At the end of 1980s and at the beginning of 1990s, hyperinflation was recorded in Peru. As a result, dollarization indicator rose to 90%. After that Peru started serious macroeconomic reforms. New budget law enabled to maintain deficit and loans at low level. At the same time, inflation targeting regime that was introduced in 2002 strengthened trust towards the domestic currency. As a result, inflation indicator is 2¾ percent on average since 2002 and this is one of the lowest indicators in Latin America. At the same time, Peru Government has carried out additional measures and introduced stricter requirements for issuing currency credits and at the same time, offered repo operations to commercial banks and enabled them to issue credits in national currency.
It should be noted that the policy of dedollarization or so-called Larization was announced by National Bank as a priority direction in 2010. Starting 2010 deposits dollarization was declining at low rates. For example, in 2010 deposits dollarization was 79%, while in June 2016 deposits dollarization made up 65%.
As to dollarization coefficient in total loans, the indicator was 73.7% in 2010, while in June 2016 the ratio in USD-denominated loans marked 67%. It is worth noting before 2014 dollarization ratio was declining. At the same time, at the beginning of 2016, when GEL started quick depreciation, in first four months the dollarization level rose to 70% and then started declining again.
Dollarization indicator was declining at comparatively faster rates in individual loans – in 2010 dollarization coefficient was about 72%, while in June 2016 this indicator declined to about 56%.
One indirect instrument has been already activated for dollarization reduction. Namely, under the NBG decision, starting June 16 minimum reserve requirement norm made up 7% (instead of 10%) on GEL-denominated resources with about 1-year maturity period. In case of foreign currency denominated resources, the reserve norm rose to 20% from 15%. At the same time, obligatory reserve norms on foreign currency denominated resources with 1 to 2 year maturity period rose to 10% from 5%.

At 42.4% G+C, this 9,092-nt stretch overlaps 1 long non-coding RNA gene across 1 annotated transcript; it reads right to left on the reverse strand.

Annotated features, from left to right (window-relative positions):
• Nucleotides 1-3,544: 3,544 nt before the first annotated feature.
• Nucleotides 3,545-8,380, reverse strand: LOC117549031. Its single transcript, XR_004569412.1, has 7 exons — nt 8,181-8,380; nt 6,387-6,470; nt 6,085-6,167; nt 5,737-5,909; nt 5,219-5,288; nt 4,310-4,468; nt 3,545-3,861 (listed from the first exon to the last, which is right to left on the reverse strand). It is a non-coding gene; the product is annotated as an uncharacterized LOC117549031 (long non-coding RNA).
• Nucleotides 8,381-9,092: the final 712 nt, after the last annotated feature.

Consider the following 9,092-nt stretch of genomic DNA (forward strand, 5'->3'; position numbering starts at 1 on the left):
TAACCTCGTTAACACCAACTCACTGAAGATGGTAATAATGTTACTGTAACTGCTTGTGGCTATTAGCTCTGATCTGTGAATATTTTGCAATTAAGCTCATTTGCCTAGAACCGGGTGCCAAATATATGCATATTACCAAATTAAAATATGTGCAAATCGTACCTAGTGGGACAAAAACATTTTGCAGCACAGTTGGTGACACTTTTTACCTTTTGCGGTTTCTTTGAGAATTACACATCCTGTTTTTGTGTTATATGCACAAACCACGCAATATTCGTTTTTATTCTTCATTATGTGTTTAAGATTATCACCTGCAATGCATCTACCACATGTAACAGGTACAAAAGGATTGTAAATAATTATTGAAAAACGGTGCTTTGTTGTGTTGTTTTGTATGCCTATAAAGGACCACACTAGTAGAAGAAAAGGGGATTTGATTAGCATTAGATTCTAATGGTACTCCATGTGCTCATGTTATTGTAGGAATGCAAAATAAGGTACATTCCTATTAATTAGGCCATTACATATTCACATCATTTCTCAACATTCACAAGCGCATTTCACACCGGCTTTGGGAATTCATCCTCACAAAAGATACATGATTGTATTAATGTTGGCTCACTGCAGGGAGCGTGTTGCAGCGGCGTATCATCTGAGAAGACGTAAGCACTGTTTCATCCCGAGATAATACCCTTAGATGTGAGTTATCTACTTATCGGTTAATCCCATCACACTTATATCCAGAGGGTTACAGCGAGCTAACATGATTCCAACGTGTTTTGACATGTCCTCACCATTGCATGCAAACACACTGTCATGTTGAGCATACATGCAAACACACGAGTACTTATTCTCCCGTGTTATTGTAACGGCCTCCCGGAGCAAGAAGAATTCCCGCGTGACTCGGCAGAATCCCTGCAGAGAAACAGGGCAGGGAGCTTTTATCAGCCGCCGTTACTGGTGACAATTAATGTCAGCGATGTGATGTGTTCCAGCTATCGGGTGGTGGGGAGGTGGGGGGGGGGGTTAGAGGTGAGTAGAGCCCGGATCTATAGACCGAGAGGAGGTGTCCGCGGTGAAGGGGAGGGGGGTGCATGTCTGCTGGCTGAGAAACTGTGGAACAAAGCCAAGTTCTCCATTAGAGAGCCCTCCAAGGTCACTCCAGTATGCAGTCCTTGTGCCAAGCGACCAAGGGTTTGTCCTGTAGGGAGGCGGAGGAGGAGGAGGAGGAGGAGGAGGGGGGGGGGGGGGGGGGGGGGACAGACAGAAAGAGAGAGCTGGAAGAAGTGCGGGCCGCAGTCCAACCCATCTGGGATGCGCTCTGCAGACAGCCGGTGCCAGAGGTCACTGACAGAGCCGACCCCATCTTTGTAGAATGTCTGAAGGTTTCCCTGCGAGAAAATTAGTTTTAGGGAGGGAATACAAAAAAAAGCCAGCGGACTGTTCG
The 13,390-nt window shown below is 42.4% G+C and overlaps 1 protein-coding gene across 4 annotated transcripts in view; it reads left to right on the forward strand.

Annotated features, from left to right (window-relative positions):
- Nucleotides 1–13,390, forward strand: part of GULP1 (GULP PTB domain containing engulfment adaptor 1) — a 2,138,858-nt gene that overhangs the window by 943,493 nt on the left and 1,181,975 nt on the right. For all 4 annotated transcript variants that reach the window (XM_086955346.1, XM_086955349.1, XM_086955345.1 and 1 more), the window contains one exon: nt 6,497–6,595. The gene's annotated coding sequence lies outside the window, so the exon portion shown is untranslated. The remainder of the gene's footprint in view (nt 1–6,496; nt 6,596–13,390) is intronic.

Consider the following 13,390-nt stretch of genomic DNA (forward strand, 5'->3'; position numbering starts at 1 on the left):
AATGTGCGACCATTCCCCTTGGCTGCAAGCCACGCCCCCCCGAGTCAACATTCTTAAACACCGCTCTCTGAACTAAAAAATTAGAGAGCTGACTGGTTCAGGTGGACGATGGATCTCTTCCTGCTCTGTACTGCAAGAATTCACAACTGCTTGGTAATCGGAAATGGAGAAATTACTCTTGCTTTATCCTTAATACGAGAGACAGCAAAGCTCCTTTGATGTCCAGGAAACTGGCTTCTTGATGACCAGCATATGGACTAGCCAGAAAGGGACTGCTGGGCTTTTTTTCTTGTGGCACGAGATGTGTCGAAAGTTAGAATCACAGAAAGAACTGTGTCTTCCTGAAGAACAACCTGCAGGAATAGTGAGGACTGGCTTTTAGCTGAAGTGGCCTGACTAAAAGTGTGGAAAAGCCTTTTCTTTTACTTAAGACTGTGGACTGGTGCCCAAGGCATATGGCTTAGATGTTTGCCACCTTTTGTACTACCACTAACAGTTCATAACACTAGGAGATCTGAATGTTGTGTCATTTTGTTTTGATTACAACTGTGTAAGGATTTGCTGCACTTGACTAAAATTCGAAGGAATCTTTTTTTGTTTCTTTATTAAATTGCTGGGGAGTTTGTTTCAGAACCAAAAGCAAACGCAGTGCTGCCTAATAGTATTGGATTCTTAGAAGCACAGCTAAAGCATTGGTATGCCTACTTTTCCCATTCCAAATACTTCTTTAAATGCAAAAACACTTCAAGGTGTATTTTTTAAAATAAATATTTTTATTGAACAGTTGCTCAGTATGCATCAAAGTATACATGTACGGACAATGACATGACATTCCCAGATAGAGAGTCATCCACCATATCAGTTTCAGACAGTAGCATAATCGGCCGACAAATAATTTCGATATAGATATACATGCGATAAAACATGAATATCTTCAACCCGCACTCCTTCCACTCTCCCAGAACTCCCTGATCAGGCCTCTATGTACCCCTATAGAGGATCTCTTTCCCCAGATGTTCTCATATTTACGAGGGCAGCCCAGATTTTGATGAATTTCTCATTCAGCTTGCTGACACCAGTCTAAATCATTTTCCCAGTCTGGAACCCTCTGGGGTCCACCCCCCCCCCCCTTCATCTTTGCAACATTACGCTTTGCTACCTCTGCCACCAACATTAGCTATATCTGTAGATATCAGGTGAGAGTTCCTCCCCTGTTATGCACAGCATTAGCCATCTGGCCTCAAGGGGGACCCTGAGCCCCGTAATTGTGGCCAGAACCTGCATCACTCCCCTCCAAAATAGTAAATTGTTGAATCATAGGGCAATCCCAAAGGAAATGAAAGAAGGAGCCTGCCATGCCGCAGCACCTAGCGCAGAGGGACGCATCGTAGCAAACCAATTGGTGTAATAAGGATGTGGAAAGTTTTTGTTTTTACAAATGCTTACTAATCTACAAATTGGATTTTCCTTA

It is interesting that in 2003-2004 obligatory reserve norm on both GEL and USD denominated resources was equal almost and ranged from 13% to 14%. In the following years, the reservation norm in GEL declined, but the norm remained at 13% on USD-denominated resources. In 2007-2008 reserve norms changed several times, but reservation norms in GEL and USD was equal. Starting 2010 NBG increased reserve norms to 10% from 5% and later to 15%. And starting June 16 commercial banks have to reserve attracted resources by 20%.
The fact is that dedollarization remains one of the key challenges of our economy and it requires long-term process. International experience suggests that many countries have overcome dollarization problems thanks to correct policy in 10-15 years. Therefore it is useless to expect quick breakthrough in this direction in Georgia. One thing is evident: prohibition of issuing USD-denominated loans in about 100-200 thousand GEL will reduce crediting volume and increase interest rates on loans and this trend will decelerate economic growth.
We also remind you that in January to October 2016 Georgian economic growth made up 2.6%, while the 2017 budget plans 4% GDP upturn. To put simply, low economic growth was recorded over the past years and further deceleration will bring nothing good.